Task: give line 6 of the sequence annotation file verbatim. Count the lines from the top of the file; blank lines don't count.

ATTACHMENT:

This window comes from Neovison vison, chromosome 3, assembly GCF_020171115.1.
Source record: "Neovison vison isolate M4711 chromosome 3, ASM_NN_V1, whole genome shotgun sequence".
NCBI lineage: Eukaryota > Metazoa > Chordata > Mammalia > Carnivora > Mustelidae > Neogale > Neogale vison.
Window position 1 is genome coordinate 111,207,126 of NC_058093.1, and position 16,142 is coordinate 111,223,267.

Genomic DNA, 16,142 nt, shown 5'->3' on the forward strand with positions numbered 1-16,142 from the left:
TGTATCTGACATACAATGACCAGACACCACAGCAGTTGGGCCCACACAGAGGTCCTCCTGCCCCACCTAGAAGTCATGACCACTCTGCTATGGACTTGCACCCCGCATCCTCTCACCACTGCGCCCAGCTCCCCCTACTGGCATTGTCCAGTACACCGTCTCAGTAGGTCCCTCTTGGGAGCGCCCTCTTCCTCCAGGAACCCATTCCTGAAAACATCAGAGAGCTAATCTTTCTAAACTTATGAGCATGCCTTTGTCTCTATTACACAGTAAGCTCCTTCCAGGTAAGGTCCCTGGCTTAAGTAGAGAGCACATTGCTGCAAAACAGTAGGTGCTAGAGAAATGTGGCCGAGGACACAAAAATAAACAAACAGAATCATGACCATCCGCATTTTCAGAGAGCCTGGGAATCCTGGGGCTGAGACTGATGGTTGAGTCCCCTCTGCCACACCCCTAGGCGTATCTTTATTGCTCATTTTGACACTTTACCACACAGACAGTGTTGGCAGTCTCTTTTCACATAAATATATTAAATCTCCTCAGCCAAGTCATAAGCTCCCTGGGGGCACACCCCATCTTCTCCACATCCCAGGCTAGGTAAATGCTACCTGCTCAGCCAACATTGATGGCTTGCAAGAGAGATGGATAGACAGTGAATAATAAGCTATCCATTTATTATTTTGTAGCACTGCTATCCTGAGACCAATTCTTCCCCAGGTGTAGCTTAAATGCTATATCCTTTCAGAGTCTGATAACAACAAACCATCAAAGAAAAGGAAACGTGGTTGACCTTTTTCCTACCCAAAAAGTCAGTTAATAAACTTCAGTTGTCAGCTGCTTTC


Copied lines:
TGTATCTGACATACAATGACCAGACACCACAGCAGTTGGGCCCACACAGAGGTCCTCCTGCCCCACCTAGAAGTCATGACCACTCTGCTATGGACTTGCACCCCGCATCCTCTCACCACTGCGCCCAGCTCCCCCTACTGGCATTGTCCAGTACACCGTCTCAGTAGGTCCCTCTTGGGAGCGCCCTCTTCCTCCAGGAACCCATTCCTGAAAACATCAGAGAGCTAATCTTTCTAAACTTATGAGCATGCCTTTGTCTCTATTACACAGTAAGCTCCTTCCAGGTAAGGTCCCTGGCTTAAGTAGAGAGCACATTGCTGCAAAACAGTAGGTGCTAGAGAAATGTGGCCGAGGACACAAAAATAAACAAACAGAATCATGACCATCCGCATTTTCAGAGAGCCTGGGAATCCTGGGGCTGAGACTGATGGTTGAGTCCCCTCTGCCACACCCCTAGGCGTATCTTTATTGCTCATTTTGACACTTTACCACACAGACAGTGTTGGCAGTCTCTTTTCACATAAATATATTAAATCTCCTCAGCCAAGTCATAAGCTCCCTGGGGGCACACCCCATCTTCTCCACATCCCAGGCTAGGTAAATGCTACCTGCTCAGCCAACATTGATGGCTTGCAAGAGAGATGGATAGACAGTGAATAATAAGCTATCCATTTATTATTTTGTAGCACTGCTATCCTGAGACCAATTCTTCCCCAGGTGTAGCTTAAATGCTATATCCTTTCAGAGTCTGATAACAACAAACCATCAAAGAAAAGGAAACGTGGTTGACCTTTTTCCTACCCAAAAAGTCAGTTAATAAACTTCAGTTGTCAGCTGCTTTC